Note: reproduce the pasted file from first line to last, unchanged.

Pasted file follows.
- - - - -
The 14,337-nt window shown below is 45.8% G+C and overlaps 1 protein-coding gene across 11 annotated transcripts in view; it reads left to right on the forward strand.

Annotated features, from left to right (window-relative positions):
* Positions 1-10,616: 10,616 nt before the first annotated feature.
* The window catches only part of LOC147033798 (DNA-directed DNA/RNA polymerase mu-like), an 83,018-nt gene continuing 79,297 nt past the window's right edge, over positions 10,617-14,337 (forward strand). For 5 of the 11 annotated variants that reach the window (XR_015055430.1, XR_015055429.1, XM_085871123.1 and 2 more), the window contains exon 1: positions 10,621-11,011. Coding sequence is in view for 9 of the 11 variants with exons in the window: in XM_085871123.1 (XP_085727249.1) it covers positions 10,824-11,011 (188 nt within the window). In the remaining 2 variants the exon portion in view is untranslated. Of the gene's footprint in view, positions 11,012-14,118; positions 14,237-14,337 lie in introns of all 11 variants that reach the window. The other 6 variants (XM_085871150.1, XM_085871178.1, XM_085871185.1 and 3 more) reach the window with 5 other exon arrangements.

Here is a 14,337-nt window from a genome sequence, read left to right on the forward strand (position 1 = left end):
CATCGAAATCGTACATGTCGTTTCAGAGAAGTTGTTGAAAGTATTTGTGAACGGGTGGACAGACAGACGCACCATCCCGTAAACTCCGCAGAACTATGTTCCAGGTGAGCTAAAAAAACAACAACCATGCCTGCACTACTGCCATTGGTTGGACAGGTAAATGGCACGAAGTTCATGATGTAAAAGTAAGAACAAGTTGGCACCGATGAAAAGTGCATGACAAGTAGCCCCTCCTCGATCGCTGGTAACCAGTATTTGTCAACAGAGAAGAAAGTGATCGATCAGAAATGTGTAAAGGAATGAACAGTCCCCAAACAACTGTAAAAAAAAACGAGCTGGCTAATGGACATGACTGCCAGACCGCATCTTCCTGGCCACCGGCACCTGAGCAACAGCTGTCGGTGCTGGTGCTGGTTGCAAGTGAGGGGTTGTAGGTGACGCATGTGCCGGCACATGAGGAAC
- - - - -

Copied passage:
The 14,337-nt window shown below is 45.8% G+C and overlaps 1 protein-coding gene across 11 annotated transcripts in view; it reads left to right on the forward strand.

Annotated features, from left to right (window-relative positions):
* Positions 1-10,616: 10,616 nt before the first annotated feature.
* The window catches only part of LOC147033798 (DNA-directed DNA/RNA polymerase mu-like), an 83,018-nt gene continuing 79,297 nt past the window's right edge, over positions 10,617-14,337 (forward strand). For 5 of the 11 annotated variants that reach the window (XR_015055430.1, XR_015055429.1, XM_085871123.1 and 2 more), the window contains exon 1: positions 10,621-11,011. Coding sequence is in view for 9 of the 11 variants with exons in the window: in XM_085871123.1 (XP_085727249.1) it covers positions 10,824-11,011 (188 nt within the window). In the remaining 2 variants the exon portion in view is untranslated. Of the gene's footprint in view, positions 11,012-14,118; positions 14,237-14,337 lie in introns of all 11 variants that reach the window. The other 6 variants (XM_085871150.1, XM_085871178.1, XM_085871185.1 and 3 more) reach the window with 5 other exon arrangements.

Here is a 14,337-nt window from a genome sequence, read left to right on the forward strand (position 1 = left end):
CATCGAAATCGTACATGTCGTTTCAGAGAAGTTGTTGAAAGTATTTGTGAACGGGTGGACAGACAGACGCACCATCCCGTAAACTCCGCAGAACTATGTTCCAGGTGAGCTAAAAAAACAACAACCATGCCTGCACTACTGCCATTGGTTGGACAGGTAAATGGCACGAAGTTCATGATGTAAAAGTAAGAACAAGTTGGCACCGATGAAAAGTGCATGACAAGTAGCCCCTCCTCGATCGCTGGTAACCAGTATTTGTCAACAGAGAAGAAAGTGATCGATCAGAAATGTGTAAAGGAATGAACAGTCCCCAAACAACTGTAAAAAAAAACGAGCTGGCTAATGGACATGACTGCCAGACCGCATCTTCCTGGCCACCGGCACCTGAGCAACAGCTGTCGGTGCTGGTGCTGGTTGCAAGTGAGGGGTTGTAGGTGACGCATGTGCCGGCACATGAGGAAC